Car ownership was a fundamental idea of progress since Henry Ford came up with his Model T in the early 20th century. During the America’s golden years, roughly from the nineteen- fifties until 9/11, owning a car was the first thing on every teenager’s mind. It was a sign of freedom and independence, the visible expression of the American dream, and ultimately a social necessity. The car you owned showed who you are, what you like, and where you stand in the social hierarchy.
Things have changed. Millennials own less cars than previous generations. Notorious traffic jams, CO2 pollution and parking problems make car ownership in cities difficult, and smartphone- based ride-hailing services such as Uber make it less necessary.
Car ownership is also very ineffective. By most estimates, cars are used – that is, occupied and driven – just 5 per cent of their time. For almost all of its lifespan, a car is just parked on valuable city space which could instead be used for bike lanes, patios or gardens.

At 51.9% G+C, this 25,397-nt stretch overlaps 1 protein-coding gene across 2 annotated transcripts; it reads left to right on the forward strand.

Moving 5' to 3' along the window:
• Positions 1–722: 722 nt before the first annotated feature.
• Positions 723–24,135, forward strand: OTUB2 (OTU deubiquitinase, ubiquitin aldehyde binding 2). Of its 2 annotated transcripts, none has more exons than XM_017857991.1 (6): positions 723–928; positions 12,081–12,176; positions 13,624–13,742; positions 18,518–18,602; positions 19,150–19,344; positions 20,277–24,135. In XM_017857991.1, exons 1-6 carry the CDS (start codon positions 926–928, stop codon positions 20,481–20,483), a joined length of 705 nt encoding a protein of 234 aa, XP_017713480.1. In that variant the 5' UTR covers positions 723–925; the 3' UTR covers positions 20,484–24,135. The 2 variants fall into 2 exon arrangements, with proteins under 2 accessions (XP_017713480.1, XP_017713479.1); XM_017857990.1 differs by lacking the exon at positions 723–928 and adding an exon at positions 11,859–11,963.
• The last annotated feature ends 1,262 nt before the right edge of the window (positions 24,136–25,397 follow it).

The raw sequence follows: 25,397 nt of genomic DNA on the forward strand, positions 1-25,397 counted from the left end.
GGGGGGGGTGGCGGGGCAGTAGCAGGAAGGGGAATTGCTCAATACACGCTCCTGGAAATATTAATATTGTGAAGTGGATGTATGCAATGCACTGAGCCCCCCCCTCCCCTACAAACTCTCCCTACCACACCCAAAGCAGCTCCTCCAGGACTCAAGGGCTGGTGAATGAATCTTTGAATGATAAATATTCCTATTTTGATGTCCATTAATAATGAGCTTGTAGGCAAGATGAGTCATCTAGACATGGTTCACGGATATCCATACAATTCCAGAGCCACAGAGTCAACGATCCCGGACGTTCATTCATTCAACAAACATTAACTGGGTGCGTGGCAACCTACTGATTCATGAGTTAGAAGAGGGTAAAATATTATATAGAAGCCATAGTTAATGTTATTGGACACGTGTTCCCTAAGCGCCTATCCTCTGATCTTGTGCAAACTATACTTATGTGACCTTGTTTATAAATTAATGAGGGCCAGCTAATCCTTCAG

But practical considerations are just one part of what makes people want things. For baby boomers, car ownership was essential, a concept imbued with positive connotations: freedom, independence, individuality, status. Car designers came up with forms suggesting power and speed to maintain the emotional idea of automobiles. But for millennials, growing up with car sharing and Uber, car ownership has become just one of several alternatives.
Autonomous driving, while still not flawless, is becoming more safe. In public transport, only a minority of trains and buses offer the same degree of privacy as a private car. Still, if connections work, public transport makes great sense for rides which too short to fly and too long to effortlessly drive in a car.
Future transport could offer a similar degree of convenience as a privately owned car while at the same eliminating its glaring inefficiencies – its low usage rate, traffic jams, CO2 emissions, the difficulty of finding parking space, and the danger of traffic accidents.
Based on fractional ownership, future transport could be intelligent, autonomous, flexible, emission-free, and convenient. The way car companies operate today is still fundamentally based on car ownership. Once technology, design and business design are combined to offer a more attractive alternative, the entire business model of car companies – the ways cars are designed, produced, marketed and sold – might change to focus instead on usership.
Podchain is a public-private transport concept by Mario Gagliardi Design. Watch it at https://www.penccil.com/gallery.php?show=12454